Updated: Saturday, 18th November 2017 @ 8:06am

Festival Number 6: Years & Years, Metronomy and more – MM’s top picks of day one

Festival Number 6: Years & Years, Metronomy and more – MM’s top picks of day one

| By Jack Howson

So, the first day of Festival Number 6 in the beautiful North Welsh village of Portmeirion is over. Here are our favourites – new and undiscovered – from yesterday’s event.

Years and Years


TEEN POP: London electronica outfit Years and Years drew in a young crowd as they opened the festival  Festival Number 6, with thanks)

This London-based electronica pop outfit have seen huge success this year since their sixth single, King, was picked up by Radio 1’s Zane Lowe.

Last night’s set – their first ever Welsh gig, to boot – didn’t disappoint the screaming teenage fans (and a few equally excited adults), with beach blonde frontman Olly Alexander putting on a powerful performance to his native Welsh crowd.

Luke Wright Introduces

This flamboyant bastion of Britain’s spoken word scene caught our eye as soon as the programme was announced and didn’t fail to disappoint.

Hailing from the East Anglian city of Norwich, his brief stint yesterday was curating a three and a half hour programme of his favourite poets from across the country.

John Osborne

Possessing a cute, bumbling charm, there’s more of a wit and satire to this poet than meets the eye.

Riffing on unexpected gems like the trials and tribulations of a schoolfriend’s childhood growing up with the name ‘Michael Jackson’, and why the office worker who missed out on multimillion pound wealth after dropping out of an office syndicate was the real winner, Osborne’s infinite wisdom is delightful.

Kate Tempest


AWAKENING: Formidable wordsmith Kate Tempest gave an educational and inspiring performance (© Festival Number 6, with thanks)

Fresh from the Central Piazza stage, Tempest ramped up the pressure for an intense hour of her formidable poetry.

Accompanied by drums and synth, her words on awakening, not giving in to societal norms and being your own person – at times whipping up the audience into a frenzy – are a marked change from her humble beginnings rapping at strangers on night buses.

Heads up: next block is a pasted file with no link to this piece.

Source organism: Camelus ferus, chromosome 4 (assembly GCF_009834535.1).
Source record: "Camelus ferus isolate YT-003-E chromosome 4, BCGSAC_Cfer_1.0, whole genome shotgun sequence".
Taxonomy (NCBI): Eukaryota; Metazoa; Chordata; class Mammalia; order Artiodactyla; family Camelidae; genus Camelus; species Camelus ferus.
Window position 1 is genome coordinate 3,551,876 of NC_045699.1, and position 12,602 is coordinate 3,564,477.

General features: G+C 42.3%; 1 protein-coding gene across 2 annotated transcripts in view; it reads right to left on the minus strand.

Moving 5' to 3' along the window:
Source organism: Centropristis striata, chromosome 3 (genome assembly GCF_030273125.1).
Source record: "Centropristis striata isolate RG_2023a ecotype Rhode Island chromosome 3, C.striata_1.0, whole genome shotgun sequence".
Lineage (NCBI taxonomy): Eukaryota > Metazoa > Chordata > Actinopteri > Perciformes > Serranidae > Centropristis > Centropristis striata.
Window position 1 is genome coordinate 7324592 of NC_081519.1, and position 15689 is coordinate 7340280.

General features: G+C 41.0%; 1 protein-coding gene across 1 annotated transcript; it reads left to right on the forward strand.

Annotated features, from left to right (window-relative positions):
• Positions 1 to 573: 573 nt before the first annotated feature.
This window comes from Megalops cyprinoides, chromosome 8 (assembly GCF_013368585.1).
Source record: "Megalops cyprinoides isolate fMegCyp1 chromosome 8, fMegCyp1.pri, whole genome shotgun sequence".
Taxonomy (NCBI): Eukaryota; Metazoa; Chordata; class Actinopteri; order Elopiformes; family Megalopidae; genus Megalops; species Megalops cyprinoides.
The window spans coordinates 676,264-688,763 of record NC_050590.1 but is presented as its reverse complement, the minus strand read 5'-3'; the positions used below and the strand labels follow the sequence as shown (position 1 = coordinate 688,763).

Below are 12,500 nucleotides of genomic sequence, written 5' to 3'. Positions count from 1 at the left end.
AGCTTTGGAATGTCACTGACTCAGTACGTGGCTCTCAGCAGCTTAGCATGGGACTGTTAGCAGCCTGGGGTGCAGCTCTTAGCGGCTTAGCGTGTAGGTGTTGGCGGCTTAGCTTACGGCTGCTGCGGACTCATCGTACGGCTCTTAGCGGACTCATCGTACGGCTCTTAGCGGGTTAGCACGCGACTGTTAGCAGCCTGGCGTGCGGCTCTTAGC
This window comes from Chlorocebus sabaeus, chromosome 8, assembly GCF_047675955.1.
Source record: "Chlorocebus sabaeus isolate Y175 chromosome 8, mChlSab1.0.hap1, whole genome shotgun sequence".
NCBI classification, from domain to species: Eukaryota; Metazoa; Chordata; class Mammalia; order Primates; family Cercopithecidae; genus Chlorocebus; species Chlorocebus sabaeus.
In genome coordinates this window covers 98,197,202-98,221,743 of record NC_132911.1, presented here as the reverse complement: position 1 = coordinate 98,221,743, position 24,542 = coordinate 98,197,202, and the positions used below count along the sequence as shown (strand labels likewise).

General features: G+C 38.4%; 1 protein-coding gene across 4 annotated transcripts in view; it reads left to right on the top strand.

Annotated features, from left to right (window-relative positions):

Molly Naylor

A close friend of Wright and Osborne – and also from Norwich (never before has there been so many East Anglians in the same place at the same time) – Molly was more of a slow burner.

Packing more energy into the first 30 seconds of her set than in the first half hour of Osborne’s, Naylor’s poetry and addictive personality jolted the comatose audience slumped in their deckchairs upright to demand their attention.

Her succinct but utterly hilarious commentary on love was on point.

Jemima Foxtrot

Bigged up by Wright as ‘the next Kate Tempest’, Foxtrot certainly has the same look going for her. But they’re understandably big boots to fill and we’re not convinced she’s there yet.

While the themes were powerful, her personality punchy and her energy noteworthy, her use of song added nothing to what could have been a memorable set.

Metronomy


(NOT SO) FIRM FIXTURE: Metronomy announced at their headline gig that this would be their last performance together as a group 'for some time' (© Festival Number 6, with thanks)

They’ve been a firm fixture in the British indie gig-goers’ scene for more than a decade, but this could now be the end. As the band played their final song, founder and frontman Joseph Mount announced that this would be their last performance ‘for some time’.

But what a gig. Squeezing in all their hits from electro A Thing For Me to the more downbeat I’m Aquarius, the Miami Vice-esque boys (and girl) left the crowd pining for an encore. They didn’t give them one.

James Grady

Rocking a pair of aviators and a suave grey ensemble, Grady didn’t stop gyrating from start to finish.

His raucous lines on sex, masturbation and his nan certainly raised a few eyebrows – but poetry like his is helping to redefine spoken word’s reputation as the preserve of the prudes.

Rob Auton

This man should need no introduction. The lanky Yorkshire wordsmith, fresh back from the Edinburgh Fringe, is not only a master of the pun but also of deep, meaningful poetry that can affect you in the way only the most skilled can.

After an uproarious set of his musings on everyday life, Auton ended with a poem about just how difficult life can be, with not a joke in sight. He’s one we’ll be watching closely.

Images courtesy of Festival Number 6, with thanks